BU Today: Your book charts how a period of major social and economic distress—the Great Recession of 2008—transformed food media and gendered ideas of what “dudes” were expected to do and eat. Have you observed any changes in food media since the start of the pandemic?

We have double pandemics, right? We have the coronavirus, and we have systemic racism actually being spoken about and protested. It’s been interesting to see these big moments of potential change in food media when it comes to diversity and inclusion, particularly racial representation at the highest levels. I’m really excited about what that means for the future of food media.

The pandemic also showed us that you could turn back to food when you have the time. I think some people rejoiced in having the time to bake and really enjoy cooking. Our lives were stretched so thin that when that time came back, I think for some people it was a time of pleasure, to really enjoy food in a way few Americans get to. 

At the same time, if you are an essential worker, like my husband, nothing has changed. Or your life has become far more complicated and strained. I think remembering those two poles—not everyone was bored at home watching Netflix and loving their sourdough starter—a lot of people were still working, getting sick, and having to navigate our inequitable and inefficient healthcare system. We also have to think about meatpacking plant workers, grocery workers, DoorDash—these inequitable systems gave us more [opportunities] to talk about our food system, and its many challenges. There’s lots of work for us to do.

BU Today: You describe yourself as an “unconventional academic.” You frequently make or contribute to popular media, but you also share the behind-the-scenes of academic life via your blog and social media. Why are you interested in being a public scholar?

There’s lots of reasons. I will acknowledge, I’m a tiny bit of a diva, I like having people to talk to and think with. The academy is small, why would I only want to talk to academics? 

The justice issue is also big for me. What does it mean that we produce knowledge so jargon-heavy that only a handful of people can understand it? And then we publish it in peer-reviewed journals that are owned by for-profit institutions that put them behind paywalls so hardly anyone can read them. The whole system is super broken. I like to be able to share information on podcasts, to write different kinds of articles for different kinds of audiences. Knowledge should be accessible for everybody. And it is more fun when you’re thinking with people across disciplinary boundaries and outside of the academy, because food media, identity, and power touch everybody.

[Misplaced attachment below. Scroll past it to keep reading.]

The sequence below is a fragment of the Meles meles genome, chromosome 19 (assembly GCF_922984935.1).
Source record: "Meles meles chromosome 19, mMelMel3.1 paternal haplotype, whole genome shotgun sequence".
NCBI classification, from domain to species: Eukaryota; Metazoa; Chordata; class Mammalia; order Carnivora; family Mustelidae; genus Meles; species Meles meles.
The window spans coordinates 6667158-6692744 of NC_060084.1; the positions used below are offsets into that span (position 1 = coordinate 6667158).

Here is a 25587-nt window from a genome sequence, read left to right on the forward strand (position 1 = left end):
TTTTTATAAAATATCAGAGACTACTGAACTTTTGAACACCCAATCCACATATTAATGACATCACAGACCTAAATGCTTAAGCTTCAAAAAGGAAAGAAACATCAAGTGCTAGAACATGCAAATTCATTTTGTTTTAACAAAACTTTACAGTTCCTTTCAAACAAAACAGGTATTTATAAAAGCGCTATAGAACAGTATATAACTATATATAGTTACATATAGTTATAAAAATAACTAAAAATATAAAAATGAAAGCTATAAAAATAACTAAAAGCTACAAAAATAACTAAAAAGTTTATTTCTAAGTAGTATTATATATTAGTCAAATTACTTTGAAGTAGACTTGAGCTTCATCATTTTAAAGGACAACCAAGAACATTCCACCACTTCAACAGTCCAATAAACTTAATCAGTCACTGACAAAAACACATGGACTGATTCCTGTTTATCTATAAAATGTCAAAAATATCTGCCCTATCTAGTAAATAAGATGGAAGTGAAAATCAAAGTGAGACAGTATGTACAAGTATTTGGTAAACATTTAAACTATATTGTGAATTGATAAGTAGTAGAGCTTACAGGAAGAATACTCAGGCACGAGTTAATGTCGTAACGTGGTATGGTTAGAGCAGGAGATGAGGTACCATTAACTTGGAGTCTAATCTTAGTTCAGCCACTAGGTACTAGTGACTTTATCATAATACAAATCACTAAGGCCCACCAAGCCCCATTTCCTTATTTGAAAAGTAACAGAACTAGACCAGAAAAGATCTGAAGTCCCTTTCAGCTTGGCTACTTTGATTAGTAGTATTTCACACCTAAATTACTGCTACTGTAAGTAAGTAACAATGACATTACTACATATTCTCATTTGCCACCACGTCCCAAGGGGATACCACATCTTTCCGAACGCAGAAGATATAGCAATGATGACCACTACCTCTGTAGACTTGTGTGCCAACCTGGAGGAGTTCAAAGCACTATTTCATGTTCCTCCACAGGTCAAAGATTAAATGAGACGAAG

To your point about peeling back the curtain on how academia works, this place has boundaries, this idea of the ivory tower, for a long time that’s what these institutions were. And so I am privileged that I got to have a tenure track job. I knew that if I got the chance, I was going to break it down from the inside at every opportunity to try and make it a more just and joyful place, and to bring in all the other kinds of folks [academia] literally needs. These have long been patriarchal, white supremacist institutions, and so I am going to do everything I can to reorient that.

BU Today: What’s your next project?

My colleague and friend at the University of Tulsa Zenia Kish and I are both in media studies and work on food. At the end of the month, we’re submitting the manuscript for Food Instagram: Identity, Influence & Resistance, an edited collection of 17 chapters from contributors all around the world. There are a number of books on digital food that cover YouTube and Facebook, but no one has done a book on food and Instagram. We’re really excited to fill that gap. I think that’s how you know you’ve found the right field and the right set of questions, when you’re always working on things.

Emily Contois will discuss her new book, Diners, Dudes & Diets: How Gender and Power Collide in Food Media and Culture, as part of the Spring 2021 Pépin Lecture Series in Food Studies & Gastronomy on Friday, February 19, at noon. The virtual event is free and open to the public, but registration is required. Registrants will receive a link to the webinar via email. Find more information about the Pépin Lecture Series here.